The opinion of the court was delivered by: MORRIS
This suit, by the male plaintiff, seeks to recover damages for injuries alleged to have been sustained by him as a result of the alleged negligent landing of one of defendant's airplanes in which he was a passenger for hire at the St. Paul, Minnesota, Airport on June 6, 1950, said injuries seriously aggravating a condition from which the plaintiff alleges he was recovering. The female plaintiff, as the wife of the male plaintiff, seeks damages for the loss of consortium of her husband as a result of the said injuries to him. The defendant filed an answer, admitting that the male plaintiff was a passenger on one of its airplanes at the time of the alleged injuries, but denied each and every allegation of negligence. The defendant subsequently filed a motion for summary judgment, accompanied by affidavits and certificates, showing certain provisions of a tariff filed by the defendant and other air lines with the Civil Aeronautics Board. The plaintiffs filed opposition to such motion. At the time of the hearing, upon motion of the defendant and leave of court granted, the defendant amended its answer, and set up as a defense 'that the plaintiffs cannot maintain this action because written notice of the male plaintiff's accident was not presented to the General Office of the defendant within 90 days after the alleged occurrence, and suit was not instituted by plaintiffs within one year following the occurrence as were required by the defendant's Tariff Local and Joint Passenger Rules No. PR-2 on file with the Civil Aeronautics Board.' This is in substance the ground upon which the defendant's motion for summary judgment was based. Numerous affidavits have been subsequently filed, which are in some respect inconsistent with each other. Certain facts are also asserted in the briefs and supplementary briefs filed by the parties subsequent to the hearing. For the purpose of the motion for summary judgment, however, there seem to emerge certain facts upon which action on the motion for summary judgment can be based.
The male plaintiff purchased a ticket numbered 164-442535 from the Washington Ticket Office of the United Air Lines, which covered flight 'Washington to Seattle to Anchorage to Juneau to Seattle to Chicago to Washington.' Upon the return from Seattle to Chicago, which was routed on a plane of the defendant, Northwest Airlines,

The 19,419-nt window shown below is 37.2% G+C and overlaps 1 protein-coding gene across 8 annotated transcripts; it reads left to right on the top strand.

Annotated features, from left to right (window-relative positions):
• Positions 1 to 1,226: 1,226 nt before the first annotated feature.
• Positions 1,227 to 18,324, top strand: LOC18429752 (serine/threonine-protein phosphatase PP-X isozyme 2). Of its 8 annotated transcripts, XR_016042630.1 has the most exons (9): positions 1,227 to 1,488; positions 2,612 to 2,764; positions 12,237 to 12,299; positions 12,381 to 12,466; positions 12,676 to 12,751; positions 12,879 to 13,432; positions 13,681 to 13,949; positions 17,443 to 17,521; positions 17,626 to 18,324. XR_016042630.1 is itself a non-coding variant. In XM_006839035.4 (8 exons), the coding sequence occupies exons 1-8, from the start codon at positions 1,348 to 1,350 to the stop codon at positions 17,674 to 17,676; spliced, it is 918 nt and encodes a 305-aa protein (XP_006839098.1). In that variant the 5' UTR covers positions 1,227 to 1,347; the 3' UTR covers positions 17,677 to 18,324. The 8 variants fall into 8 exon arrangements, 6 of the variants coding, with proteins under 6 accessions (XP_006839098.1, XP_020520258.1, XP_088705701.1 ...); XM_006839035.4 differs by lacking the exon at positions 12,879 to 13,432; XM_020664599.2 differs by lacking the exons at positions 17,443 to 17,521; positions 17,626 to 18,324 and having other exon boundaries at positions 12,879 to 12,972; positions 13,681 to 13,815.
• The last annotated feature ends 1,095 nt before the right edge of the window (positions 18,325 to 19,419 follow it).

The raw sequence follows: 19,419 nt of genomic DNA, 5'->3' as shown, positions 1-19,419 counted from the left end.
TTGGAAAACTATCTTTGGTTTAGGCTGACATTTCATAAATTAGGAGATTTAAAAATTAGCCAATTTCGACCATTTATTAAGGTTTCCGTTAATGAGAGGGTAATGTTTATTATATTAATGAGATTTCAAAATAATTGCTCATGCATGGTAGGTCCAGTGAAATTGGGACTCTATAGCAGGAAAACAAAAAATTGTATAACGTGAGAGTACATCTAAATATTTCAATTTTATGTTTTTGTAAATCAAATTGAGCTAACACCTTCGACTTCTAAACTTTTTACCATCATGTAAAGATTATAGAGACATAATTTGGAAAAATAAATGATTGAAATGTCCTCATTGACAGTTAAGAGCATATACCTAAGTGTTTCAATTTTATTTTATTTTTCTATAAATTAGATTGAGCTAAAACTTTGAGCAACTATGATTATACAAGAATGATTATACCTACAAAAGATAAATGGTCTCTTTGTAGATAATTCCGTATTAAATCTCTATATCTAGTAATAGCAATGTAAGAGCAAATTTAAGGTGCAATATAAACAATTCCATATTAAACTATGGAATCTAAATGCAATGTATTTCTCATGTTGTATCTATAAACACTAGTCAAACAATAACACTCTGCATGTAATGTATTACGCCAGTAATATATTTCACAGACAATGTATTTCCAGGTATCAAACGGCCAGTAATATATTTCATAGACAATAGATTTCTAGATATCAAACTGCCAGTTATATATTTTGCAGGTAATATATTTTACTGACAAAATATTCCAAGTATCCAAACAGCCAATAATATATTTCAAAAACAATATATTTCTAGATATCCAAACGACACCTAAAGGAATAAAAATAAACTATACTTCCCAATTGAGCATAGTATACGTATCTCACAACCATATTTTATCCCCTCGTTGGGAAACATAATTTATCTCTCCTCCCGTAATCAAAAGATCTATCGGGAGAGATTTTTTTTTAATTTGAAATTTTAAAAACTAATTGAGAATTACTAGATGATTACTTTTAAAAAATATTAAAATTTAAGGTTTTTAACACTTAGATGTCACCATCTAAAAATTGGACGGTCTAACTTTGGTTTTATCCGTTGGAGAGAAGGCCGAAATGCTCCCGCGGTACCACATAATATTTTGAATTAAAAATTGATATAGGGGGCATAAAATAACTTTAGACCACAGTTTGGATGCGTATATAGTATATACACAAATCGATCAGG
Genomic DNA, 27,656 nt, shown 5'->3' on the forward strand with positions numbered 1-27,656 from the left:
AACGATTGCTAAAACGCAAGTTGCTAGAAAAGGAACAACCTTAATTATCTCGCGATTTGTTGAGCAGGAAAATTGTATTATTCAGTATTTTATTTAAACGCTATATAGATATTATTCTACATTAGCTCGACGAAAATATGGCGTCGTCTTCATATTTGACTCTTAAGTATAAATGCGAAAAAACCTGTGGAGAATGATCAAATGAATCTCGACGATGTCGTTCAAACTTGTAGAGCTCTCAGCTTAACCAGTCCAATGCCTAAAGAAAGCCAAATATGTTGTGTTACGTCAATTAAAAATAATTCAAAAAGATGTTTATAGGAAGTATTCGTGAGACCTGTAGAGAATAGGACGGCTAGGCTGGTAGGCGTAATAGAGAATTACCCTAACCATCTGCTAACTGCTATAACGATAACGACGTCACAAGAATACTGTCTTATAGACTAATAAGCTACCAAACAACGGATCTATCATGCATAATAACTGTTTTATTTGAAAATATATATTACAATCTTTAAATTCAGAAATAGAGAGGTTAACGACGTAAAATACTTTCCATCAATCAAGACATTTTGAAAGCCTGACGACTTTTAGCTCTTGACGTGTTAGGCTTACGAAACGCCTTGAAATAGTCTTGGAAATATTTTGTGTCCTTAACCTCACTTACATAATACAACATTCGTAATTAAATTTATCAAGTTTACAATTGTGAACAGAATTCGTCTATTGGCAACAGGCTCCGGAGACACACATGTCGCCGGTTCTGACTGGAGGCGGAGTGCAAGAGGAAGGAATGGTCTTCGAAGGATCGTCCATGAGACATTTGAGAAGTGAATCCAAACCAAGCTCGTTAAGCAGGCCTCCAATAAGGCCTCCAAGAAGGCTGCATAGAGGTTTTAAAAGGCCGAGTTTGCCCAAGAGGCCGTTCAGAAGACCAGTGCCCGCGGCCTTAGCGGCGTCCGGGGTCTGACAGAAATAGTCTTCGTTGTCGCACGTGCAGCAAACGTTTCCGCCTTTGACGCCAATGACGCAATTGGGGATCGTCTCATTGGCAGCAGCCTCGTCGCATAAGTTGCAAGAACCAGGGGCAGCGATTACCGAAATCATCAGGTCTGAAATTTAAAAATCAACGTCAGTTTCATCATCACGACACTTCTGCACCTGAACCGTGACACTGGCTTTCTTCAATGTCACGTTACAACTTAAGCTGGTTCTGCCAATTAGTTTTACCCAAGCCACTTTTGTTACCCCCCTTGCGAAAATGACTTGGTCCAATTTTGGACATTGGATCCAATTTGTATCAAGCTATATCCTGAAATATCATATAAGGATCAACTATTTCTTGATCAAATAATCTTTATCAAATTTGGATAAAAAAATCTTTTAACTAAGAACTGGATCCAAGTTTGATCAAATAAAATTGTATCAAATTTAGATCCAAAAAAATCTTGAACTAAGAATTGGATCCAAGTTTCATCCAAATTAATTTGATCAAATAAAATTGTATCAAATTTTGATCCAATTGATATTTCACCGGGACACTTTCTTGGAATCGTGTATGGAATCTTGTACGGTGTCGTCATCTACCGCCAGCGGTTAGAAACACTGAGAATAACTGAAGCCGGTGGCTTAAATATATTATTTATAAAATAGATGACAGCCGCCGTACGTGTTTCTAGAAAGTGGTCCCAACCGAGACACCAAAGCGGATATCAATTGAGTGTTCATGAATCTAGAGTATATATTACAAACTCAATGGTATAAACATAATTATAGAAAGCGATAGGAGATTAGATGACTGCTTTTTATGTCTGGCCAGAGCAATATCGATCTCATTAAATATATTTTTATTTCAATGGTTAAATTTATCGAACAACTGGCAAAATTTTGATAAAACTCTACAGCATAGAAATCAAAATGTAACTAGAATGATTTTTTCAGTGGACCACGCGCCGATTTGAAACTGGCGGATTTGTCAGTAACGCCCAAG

the occurrence took place which is complained of in the complaint. It appears that upon the face of the ticket purchased by the male plaintiff there appears the following statement 'subject to conditions of contract on page (2).' There is attached what purports to be a copy of the book folder, in which the tickets were contained, and on page 2 thereof, among other provisions in fine print, is the following statement:
(8) The time limits for giving notice of claims and the institution of suit are set forth in Carrier's tariffs.
There also appears at the bottom of page 2 the statement 'sold subject to tariff regulations issued by United Air Lines, Inc.' The tariff regulations relied on in the amended answer and motion for summary judgment are Local and Joint Passenger Rules Tariff No. PR-2, in which the participating carriers include the United Air Lines, Inc., and the defendant, Northwest Airlines, Inc. Under the general rules there appears as paragraph 17(A), under the caption of 'Claims,' the following:
Personal injury and death- Time limitations. No action shall be maintained for any injury to or the death of any passenger unless notice of the claim is presented in writing to the general offices of the participating carrier alleged to be responsible therefor within 90 days after the alleged occurrence of the events giving rise to the claim, and unless the action is commenced within one year after such alleged occurrence.